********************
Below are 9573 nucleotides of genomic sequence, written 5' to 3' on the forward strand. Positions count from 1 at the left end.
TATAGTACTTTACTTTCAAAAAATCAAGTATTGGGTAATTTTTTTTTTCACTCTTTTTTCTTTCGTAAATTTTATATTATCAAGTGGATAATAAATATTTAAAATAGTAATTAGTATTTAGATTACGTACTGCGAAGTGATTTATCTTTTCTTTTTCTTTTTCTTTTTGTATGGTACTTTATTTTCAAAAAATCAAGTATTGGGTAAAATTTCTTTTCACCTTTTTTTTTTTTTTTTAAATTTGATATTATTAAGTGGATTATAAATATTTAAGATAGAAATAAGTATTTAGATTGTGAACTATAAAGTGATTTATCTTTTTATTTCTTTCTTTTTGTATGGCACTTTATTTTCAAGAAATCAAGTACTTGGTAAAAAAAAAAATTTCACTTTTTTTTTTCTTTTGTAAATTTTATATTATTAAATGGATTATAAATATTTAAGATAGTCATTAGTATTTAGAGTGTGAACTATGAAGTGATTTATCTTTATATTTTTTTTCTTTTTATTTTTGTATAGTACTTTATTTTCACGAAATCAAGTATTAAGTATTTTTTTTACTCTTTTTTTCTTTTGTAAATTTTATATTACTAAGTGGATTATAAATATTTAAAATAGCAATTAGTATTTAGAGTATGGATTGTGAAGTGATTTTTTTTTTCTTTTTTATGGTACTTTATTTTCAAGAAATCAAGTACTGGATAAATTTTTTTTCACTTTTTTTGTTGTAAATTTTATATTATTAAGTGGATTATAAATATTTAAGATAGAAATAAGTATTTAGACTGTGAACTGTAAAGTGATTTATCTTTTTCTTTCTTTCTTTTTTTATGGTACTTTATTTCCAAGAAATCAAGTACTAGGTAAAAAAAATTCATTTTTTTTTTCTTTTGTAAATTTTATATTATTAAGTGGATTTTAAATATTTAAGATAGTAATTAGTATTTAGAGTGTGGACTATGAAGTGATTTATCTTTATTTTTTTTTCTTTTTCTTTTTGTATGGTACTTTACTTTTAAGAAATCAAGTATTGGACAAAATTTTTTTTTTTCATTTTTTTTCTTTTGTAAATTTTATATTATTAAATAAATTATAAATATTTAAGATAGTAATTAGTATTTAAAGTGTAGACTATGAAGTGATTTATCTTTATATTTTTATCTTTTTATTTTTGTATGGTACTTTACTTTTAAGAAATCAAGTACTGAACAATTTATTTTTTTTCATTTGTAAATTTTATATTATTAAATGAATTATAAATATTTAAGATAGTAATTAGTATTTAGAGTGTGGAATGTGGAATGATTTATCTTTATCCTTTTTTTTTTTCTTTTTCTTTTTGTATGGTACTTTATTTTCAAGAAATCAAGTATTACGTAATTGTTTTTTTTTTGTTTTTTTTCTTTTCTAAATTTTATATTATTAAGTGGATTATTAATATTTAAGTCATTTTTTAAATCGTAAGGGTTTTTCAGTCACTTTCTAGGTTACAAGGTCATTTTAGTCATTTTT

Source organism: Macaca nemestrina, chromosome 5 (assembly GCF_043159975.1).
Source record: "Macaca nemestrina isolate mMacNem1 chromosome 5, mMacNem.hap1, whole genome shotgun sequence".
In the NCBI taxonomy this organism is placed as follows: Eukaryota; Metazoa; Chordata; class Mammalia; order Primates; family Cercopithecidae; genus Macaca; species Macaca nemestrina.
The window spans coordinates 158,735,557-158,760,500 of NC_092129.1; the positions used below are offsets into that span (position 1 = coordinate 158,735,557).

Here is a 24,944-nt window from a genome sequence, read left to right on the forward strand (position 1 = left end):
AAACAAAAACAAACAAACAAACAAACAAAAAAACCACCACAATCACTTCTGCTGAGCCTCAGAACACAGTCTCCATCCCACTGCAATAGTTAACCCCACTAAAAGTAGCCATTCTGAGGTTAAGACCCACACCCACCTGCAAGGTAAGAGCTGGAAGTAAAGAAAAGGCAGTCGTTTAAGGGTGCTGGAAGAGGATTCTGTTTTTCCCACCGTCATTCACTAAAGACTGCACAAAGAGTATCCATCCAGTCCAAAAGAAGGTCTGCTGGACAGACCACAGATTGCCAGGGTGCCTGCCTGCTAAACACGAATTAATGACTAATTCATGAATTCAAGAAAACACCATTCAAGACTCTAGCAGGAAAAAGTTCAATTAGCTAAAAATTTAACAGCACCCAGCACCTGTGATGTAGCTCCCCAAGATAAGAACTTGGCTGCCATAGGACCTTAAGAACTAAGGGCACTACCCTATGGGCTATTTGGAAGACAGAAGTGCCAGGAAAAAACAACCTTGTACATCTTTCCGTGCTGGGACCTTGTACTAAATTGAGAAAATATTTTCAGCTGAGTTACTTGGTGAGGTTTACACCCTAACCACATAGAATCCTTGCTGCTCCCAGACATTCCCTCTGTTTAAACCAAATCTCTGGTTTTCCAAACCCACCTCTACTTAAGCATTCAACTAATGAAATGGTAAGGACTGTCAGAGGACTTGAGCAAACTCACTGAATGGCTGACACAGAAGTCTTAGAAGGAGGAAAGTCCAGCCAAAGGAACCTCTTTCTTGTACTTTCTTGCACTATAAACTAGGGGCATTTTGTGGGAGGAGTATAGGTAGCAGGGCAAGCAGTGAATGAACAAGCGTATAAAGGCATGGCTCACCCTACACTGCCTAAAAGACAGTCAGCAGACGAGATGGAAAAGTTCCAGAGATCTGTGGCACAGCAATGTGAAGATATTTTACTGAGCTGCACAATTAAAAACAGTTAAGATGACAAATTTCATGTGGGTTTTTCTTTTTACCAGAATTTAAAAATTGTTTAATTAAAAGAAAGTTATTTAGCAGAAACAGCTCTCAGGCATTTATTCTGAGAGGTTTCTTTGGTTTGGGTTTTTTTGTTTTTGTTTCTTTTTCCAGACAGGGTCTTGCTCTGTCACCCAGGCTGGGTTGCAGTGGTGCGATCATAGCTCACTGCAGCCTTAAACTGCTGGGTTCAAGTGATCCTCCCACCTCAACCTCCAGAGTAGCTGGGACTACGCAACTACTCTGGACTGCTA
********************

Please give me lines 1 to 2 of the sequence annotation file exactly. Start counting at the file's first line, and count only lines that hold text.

Below are 9573 nucleotides of genomic sequence, written 5' to 3' on the forward strand. Positions count from 1 at the left end.
TATAGTACTTTACTTTCAAAAAATCAAGTATTGGGTAATTTTTTTTTTCACTCTTTTTTCTTTCGTAAATTTTATATTATCAAGTGGATAATAAATATTTAAAATAGTAATTAGTATTTAGATTACGTACTGCGAAGTGATTTATCTTTTCTTTTTCTTTTTCTTTTTGTATGGTACTTTATTTTCAAAAAATCAAGTATTGGGTAAAATTTCTTTTCACCTTTTTTTTTTTTTTTTAAATTTGATATTATTAAGTGGATTATAAATATTTAAGATAGAAATAAGTATTTAGATTGTGAACTATAAAGTGATTTATCTTTTTATTTCTTTCTTTTTGTATGGCACTTTATTTTCAAGAAATCAAGTACTTGGTAAAAAAAAAAATTTCACTTTTTTTTTTCTTTTGTAAATTTTATATTATTAAATGGATTATAAATATTTAAGATAGTCATTAGTATTTAGAGTGTGAACTATGAAGTGATTTATCTTTATATTTTTTTTCTTTTTATTTTTGTATAGTACTTTATTTTCACGAAATCAAGTATTAAGTATTTTTTTTACTCTTTTTTTCTTTTGTAAATTTTATATTACTAAGTGGATTATAAATATTTAAAATAGCAATTAGTATTTAGAGTATGGATTGTGAAGTGATTTTTTTTTTCTTTTTTATGGTACTTTATTTTCAAGAAATCAAGTACTGGATAAATTTTTTTTCACTTTTTTTGTTGTAAATTTTATATTATTAAGTGGATTATAAATATTTAAGATAGAAATAAGTATTTAGACTGTGAACTGTAAAGTGATTTATCTTTTTCTTTCTTTCTTTTTTTATGGTACTTTATTTCCAAGAAATCAAGTACTAGGTAAAAAAAATTCATTTTTTTTTTCTTTTGTAAATTTTATATTATTAAGTGGATTTTAAATATTTAAGATAGTAATTAGTATTTAGAGTGTGGACTATGAAGTGATTTATCTTTATTTTTTTTTCTTTTTCTTTTTGTATGGTACTTTACTTTTAAGAAATCAAGTATTGGACAAAATTTTTTTTTTTCATTTTTTTTCTTTTGTAAATTTTATATTATTAAATAAATTATAAATATTTAAGATAGTAATTAGTATTTAAAGTGTAGACTATGAAGTGATTTATCTTTATATTTTTATCTTTTTATTTTTGTATGGTACTTTACTTTTAAGAAATCAAGTACTGAACAATTTATTTTTTTTCATTTGTAAATTTTATATTATTAAATGAATTATAAATATTTAAGATAGTAATTAGTATTTAGAGTGTGGAATGTGGAATGATTTATCTTTATCCTTTTTTTTTTTCTTTTTCTTTTTGTATGGTACTTTATTTTCAAGAAATCAAGTATTACGTAATTGTTTTTTTTTTGTTTTTTTTCTTTTCTAAATTTTATATTATTAAGTGGATTATTAATATTTAAGTCATTTTTTAAATCGTAAGGGTTTTTCAGTCACTTTCTAGGTTACAAGGTCATTTTAGTCATTTTT